Blood pressure measurement in pregnancy. 2015.

M, Dennis C-L Quasi-experimental evaluation of a telephone-based peer support intervention for maternal depression. J Adv Nurs. 2015;

Ternström E, Hildingsson I, Haines H, Rubertsson C Higher prevalence of childbirth related fear in foreign born pregnant women—Findings from a community sample in Sweden. Midwifery. 2015; 31:(4)445-50

Research roundup—May 2015

02 May 2015
Volume 23 · Issue 5


In this section, a range of brief synopses of recently published articles from around the world that may be of interest to midwives is presented. The aim of this roundup is to provide an overview, rather than a detailed summary, of the research papers selected. Should you wish to look at any of the papers in more detail, a full reference is provided.

Maternal blood pressure

Taking and recording blood pressure (BP) is a task that many midwives and maternity support workers undertake daily. This article is an excellent review of blood pressure in pregnancy, which reminds the reader of the importance of being able to measure blood pressure accurately. It also discusses the choice of device, as well as the evidence-based hypertension BP thresholds at which there is increased risk of morbidity and mortality in pregnancy. The review suggests that in clinical practice, BP measurement is often not performed correctly, due to inadequate training and equipment, time constraints or lack of awareness of the importance of BP monitoring as a screening and diagnostic test. This point draws me to the newly published Nursing and Midwifery Council Code, which came into force in the UK in March 2015. The new Code provides greater clarity around the delegation of duties and tasks. This means that midwives will need to confirm that the outcome of any task delegated meets the required standard. I urge all midwives to read this review and ensure that they are using the correct equipment and method when recording blood pressure. If you are not using the correct equipment you have a duty to report this, as one of the authors, Professor Andrew Shennan, reminds us of our responsibilities:

‘There are several things clinicians can do to increase the accuracy of their BP measurement, such as becoming more aware of the advantages and disadvantages of the various available devices; having the confidence to raise concerns regarding any devices that are inaccurate for use in pregnancy; and correcting any poor techniques they've observed.’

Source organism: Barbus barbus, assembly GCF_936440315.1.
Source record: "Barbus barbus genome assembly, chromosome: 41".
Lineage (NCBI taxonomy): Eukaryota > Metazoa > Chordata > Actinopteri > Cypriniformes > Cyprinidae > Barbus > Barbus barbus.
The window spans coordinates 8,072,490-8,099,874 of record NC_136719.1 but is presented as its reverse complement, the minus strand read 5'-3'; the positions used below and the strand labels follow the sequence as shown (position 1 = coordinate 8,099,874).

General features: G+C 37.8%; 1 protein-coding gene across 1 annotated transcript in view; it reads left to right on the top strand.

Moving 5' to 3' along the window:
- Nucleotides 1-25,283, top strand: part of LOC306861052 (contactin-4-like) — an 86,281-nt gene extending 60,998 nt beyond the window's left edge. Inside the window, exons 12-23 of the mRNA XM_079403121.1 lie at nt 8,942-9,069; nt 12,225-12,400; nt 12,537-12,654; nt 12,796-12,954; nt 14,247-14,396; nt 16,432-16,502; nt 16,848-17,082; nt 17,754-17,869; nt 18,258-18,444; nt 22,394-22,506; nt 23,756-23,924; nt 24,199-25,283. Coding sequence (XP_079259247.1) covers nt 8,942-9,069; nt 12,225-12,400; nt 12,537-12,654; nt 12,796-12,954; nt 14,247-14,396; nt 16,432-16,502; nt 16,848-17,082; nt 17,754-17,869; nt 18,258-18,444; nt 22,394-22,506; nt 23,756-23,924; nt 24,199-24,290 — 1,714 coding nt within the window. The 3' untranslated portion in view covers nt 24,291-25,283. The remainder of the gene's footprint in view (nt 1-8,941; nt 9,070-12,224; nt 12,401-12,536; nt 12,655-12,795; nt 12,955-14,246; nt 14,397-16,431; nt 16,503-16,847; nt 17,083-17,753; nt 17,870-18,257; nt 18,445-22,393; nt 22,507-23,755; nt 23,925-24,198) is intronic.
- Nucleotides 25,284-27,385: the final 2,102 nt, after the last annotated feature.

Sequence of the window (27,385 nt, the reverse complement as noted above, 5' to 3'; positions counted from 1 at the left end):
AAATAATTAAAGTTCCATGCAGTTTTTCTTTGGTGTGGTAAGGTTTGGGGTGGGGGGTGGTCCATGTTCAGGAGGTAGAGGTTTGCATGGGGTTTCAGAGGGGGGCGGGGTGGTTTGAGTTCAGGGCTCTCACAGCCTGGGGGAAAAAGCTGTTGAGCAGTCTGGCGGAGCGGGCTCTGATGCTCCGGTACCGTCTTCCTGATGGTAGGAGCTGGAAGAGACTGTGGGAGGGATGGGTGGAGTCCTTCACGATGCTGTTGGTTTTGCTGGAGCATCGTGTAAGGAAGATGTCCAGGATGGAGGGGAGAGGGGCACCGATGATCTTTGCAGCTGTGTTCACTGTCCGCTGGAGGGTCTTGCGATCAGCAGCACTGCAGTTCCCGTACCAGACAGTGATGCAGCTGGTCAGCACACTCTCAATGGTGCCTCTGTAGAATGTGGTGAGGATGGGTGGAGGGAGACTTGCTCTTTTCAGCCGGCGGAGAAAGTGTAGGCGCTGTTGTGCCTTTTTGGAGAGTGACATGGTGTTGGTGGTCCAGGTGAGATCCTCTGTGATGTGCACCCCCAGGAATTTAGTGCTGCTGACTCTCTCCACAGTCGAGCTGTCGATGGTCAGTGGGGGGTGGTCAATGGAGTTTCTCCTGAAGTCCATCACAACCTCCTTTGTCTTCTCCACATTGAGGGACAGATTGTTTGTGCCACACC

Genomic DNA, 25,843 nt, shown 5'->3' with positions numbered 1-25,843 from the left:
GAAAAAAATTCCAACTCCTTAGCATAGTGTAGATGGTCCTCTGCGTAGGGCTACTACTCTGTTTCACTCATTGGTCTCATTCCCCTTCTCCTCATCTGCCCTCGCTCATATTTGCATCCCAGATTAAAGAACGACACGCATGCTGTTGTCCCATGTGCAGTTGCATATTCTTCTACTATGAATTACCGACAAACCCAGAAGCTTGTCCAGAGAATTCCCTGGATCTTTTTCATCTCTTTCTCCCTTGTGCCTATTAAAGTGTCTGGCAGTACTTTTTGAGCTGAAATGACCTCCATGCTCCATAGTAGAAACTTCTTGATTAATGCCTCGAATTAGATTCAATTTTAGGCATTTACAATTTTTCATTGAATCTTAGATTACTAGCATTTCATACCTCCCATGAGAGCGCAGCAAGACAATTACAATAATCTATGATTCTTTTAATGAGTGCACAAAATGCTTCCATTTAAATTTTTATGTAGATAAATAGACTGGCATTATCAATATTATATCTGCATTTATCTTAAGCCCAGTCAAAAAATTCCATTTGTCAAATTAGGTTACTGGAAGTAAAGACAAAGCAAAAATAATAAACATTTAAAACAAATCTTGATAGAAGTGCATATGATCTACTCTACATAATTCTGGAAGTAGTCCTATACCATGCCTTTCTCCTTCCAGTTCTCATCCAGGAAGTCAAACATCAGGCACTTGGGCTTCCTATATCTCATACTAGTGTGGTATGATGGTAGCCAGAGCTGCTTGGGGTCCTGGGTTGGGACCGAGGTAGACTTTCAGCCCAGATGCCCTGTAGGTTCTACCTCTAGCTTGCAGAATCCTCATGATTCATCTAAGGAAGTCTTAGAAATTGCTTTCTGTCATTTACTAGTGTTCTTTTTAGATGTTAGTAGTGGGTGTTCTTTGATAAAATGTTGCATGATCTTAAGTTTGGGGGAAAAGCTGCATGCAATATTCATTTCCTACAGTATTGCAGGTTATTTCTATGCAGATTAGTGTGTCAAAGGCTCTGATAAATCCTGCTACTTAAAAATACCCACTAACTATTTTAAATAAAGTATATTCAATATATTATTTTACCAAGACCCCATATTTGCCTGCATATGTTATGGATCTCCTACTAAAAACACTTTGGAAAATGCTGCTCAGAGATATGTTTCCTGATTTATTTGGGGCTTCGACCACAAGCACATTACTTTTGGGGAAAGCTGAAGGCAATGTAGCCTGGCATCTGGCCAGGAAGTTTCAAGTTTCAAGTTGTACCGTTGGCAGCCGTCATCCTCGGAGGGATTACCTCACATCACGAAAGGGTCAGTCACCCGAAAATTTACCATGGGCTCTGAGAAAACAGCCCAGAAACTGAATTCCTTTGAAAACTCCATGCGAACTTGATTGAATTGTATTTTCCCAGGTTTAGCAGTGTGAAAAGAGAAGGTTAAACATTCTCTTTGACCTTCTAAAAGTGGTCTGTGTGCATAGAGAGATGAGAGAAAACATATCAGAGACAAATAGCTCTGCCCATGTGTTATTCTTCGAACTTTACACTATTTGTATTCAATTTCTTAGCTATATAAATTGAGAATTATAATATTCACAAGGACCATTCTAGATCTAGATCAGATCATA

Telephone-based peer support for postnatal depression

A new study suggests that telephone-based peer support could help reduce postnatal depression in new mothers. The study is a quasi-experimental evaluation of telephone-based peer support intervention for maternal depression. The study, conducted in Canada between May 2011 and October 2013, included 64 new mothers who were experiencing postpartum depression up to 24 months after giving birth. The average age of mothers was 26 years, with 77% reporting depressive symptoms prior to pregnancy and 57% having pregnancy complications. There were 16 women (35%) who were taking medication for depression since the birth. Volunteers who had recovered from postpartum depression were recruited and trained on how to offer telephone-based peer support to the participants. Over an average follow-up period of 14 weeks, the participants received approximately nine calls from the volunteers. At the start of the study all mothers were moderately depressed, but this dropped after telephone peer support to 8.1% (3/37) depressed at midpoint, rising to 11.8% (4/34) at the end of the study, suggesting some relapse.

The authors conclude that the findings offer promise that telephone-based peer support is effective for both early postpartum depression and maternal depression up to 2 years after birth. Letourneau N, Secco L, Colpitts J, Aldous S, Stewart

Childbirth-related fear in Sweden

This study aimed to investigate the prevalence of childbirth-related fear (CBRF) in early pregnancy among both Swedish-born and foreign women living in Sweden. The study design was a cross-sectional prevalence study of women attending antenatal ultrasound screening. Recruitment took place during a 2 month period. Women were asked to complete a fear of birth scale (FOBs). In total, 606 women completed the survey, 78% were born in Sweden and 22% in a foreign country. In the study, 22% (n=133) of women were identified as having CBRF. Of these, 18% (n=85) of women born in Sweden reported CBRF. Among foreign-born women, 37% (n=49) reported CBRF. The study highlighted that CBRF was almost three times as common among foreign-born women when compared to Swedish women. This suggests that foreign-born childbearing women are an extremely vulnerable group in Sweden, who need culturally sensitive and targeted support from caregivers. However, the study was designed to report the prevalence of CBRF; therefore, no reasons for why foreign-born women in the study had an increase in the prevalence CBRF was postulated, although female genital mutilation was offered as a possible explanation. This research provides further evidence for the provision of culturally sensitive midwifery care in the UK.